There are a number of things you can do to keep your car at its coolest while you’re driving. Firstly, we must stress again the importance of keeping your coolant level within the minimum and maximum levels. Not only should you keep topping it up, but you’ll also need to ensure that the tank and pipework is maintained. Any cracks or holes will cause leaks that, as well as potentially damaging other parts of your car, could rapidly reduce its coolant level.
Keep an eye on the temperature gauge, if your car has one, and remember to take action as soon as possible if the warning light on your dashboard becomes lit. If this happens, or you think the car is overheating for any other reason, pull over and turn off the engine where safe. Then, if possible, open the bonnet.
It’s even better for your vehicle if you can park it somewhere shady. It might seem strange to think that the sun (especially in the UK) is capable of causing your car to overheat, but remember that your car and the engine under the bonnet are metal. They will become much hotter than you will!
Can I Still Drive My Car If It Overheats?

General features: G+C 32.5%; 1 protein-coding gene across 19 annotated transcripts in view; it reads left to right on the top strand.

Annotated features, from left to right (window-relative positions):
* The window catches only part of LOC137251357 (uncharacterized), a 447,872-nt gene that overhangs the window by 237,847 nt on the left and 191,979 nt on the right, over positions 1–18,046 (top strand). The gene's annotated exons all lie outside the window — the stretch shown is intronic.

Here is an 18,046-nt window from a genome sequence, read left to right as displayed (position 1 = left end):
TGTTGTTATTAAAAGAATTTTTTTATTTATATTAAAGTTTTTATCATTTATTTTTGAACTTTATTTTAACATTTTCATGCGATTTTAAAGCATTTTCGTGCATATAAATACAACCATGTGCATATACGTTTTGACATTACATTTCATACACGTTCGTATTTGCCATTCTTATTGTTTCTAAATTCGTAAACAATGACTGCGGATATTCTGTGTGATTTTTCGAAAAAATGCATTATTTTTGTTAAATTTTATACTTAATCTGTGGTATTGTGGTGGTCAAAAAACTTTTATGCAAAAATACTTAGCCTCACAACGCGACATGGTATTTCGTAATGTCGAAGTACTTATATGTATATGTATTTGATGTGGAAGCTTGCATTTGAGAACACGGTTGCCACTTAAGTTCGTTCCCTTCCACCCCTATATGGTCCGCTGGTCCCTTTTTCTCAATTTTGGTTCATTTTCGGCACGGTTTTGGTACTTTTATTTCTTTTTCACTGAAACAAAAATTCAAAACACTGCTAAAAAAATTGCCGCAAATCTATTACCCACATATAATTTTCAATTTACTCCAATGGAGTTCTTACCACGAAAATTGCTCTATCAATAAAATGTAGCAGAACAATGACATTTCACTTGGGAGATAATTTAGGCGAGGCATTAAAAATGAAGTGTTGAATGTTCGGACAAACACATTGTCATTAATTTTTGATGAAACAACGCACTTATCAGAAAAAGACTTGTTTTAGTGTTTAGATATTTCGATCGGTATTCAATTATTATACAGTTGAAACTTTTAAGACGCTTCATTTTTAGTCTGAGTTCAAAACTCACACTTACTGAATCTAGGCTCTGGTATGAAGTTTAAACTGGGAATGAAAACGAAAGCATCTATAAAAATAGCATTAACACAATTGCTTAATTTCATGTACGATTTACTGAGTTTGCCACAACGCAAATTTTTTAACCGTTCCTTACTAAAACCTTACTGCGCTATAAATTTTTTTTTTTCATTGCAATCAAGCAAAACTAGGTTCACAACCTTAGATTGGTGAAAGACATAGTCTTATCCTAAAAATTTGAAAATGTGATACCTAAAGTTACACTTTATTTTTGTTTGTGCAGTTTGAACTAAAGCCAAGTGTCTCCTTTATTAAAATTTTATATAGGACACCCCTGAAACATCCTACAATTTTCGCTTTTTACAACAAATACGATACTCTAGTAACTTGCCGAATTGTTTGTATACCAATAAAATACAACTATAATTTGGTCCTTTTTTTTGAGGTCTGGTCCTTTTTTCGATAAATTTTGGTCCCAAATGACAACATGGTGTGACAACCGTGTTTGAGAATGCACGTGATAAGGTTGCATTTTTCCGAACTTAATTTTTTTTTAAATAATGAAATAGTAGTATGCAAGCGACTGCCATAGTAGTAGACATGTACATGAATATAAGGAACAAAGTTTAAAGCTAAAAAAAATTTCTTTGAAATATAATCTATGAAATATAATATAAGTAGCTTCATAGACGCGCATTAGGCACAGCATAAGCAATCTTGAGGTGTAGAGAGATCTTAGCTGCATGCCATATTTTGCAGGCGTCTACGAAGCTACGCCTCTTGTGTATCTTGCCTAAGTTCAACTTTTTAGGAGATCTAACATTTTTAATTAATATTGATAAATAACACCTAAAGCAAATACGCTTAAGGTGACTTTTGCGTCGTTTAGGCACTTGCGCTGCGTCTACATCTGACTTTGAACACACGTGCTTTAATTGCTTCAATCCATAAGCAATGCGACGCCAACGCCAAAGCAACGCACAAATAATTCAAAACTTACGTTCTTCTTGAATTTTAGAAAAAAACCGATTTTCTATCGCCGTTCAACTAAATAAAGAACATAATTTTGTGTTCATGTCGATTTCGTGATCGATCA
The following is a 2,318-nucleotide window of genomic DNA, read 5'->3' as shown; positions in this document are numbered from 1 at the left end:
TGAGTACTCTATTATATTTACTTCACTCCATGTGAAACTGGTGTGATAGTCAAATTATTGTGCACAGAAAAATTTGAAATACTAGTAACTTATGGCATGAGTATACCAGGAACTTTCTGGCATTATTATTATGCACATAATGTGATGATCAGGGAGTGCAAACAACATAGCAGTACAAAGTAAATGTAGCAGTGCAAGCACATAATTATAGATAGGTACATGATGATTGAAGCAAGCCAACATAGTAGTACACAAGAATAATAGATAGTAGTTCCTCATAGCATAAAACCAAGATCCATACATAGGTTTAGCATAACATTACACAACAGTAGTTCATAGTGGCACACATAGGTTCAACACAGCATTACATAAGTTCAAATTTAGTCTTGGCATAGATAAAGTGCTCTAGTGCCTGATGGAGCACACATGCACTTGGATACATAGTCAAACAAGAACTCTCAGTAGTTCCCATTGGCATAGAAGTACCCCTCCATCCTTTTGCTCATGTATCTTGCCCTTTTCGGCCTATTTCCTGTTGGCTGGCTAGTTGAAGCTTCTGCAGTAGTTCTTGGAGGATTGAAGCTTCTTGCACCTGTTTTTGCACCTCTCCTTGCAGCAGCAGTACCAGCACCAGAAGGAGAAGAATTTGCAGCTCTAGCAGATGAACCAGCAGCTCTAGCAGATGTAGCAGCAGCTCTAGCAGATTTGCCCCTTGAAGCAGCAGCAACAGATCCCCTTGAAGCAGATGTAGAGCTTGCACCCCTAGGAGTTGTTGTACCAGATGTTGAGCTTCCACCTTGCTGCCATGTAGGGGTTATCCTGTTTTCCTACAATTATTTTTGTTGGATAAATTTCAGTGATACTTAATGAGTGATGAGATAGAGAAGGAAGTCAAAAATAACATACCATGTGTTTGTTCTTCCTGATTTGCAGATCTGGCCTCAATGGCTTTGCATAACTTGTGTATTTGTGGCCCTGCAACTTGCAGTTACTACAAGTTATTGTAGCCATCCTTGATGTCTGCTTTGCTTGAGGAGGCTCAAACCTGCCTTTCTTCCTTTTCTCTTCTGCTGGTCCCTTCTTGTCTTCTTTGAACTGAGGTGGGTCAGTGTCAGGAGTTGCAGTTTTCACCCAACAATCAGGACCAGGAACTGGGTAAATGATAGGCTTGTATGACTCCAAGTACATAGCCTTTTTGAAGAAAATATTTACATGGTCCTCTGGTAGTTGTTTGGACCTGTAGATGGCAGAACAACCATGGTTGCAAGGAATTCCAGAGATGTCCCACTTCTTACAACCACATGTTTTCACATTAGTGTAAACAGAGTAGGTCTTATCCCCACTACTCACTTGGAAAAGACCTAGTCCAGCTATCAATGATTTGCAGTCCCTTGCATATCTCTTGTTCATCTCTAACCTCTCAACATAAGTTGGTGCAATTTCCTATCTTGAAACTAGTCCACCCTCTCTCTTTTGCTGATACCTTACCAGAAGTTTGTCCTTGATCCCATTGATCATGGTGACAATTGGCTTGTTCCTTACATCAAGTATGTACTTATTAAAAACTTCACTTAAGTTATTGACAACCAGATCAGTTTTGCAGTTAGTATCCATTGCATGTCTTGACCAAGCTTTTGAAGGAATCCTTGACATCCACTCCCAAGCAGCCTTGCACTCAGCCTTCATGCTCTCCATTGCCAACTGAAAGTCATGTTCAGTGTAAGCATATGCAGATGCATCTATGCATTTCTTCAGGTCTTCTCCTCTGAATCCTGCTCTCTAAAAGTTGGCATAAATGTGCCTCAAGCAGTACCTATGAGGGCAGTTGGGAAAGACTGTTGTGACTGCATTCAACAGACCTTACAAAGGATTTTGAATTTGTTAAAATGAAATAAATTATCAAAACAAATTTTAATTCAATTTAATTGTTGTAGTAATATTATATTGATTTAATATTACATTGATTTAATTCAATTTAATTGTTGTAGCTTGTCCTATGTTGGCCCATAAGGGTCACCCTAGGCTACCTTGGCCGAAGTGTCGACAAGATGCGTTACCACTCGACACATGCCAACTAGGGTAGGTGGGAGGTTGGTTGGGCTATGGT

You could still drive your overheating car, if you really wanted to, but you will most definitely risk doing severe damage to it that could otherwise be avoided by letting it cool down. In fact, if you carry on pushing your car to its limits when it’s already steaming, don’t be surprised it ends up engulfed in flames on the hard shoulder. It’s probably not worth the risk, so pull over and deal with the situation as soon as you can.
If your car is ready for the scrap heap, or perhaps the salvage yard, find out how much money you could make from selling it with Scrap Car Comparison. With partnered Authorised Treatment Facilities all over the UK, we can almost guarantee to find a scrap expert that’s a stone’s throw away who will buy your car. Thanks to our nationwide network of buyers, we’re also able to offer every customer free collection, meaning your car can be picked up and taken away at no extra cost! So, give us a call on 03333 44 99 50 or use our scrap car price calculator to get a quote for your old, unwanted or broken car now!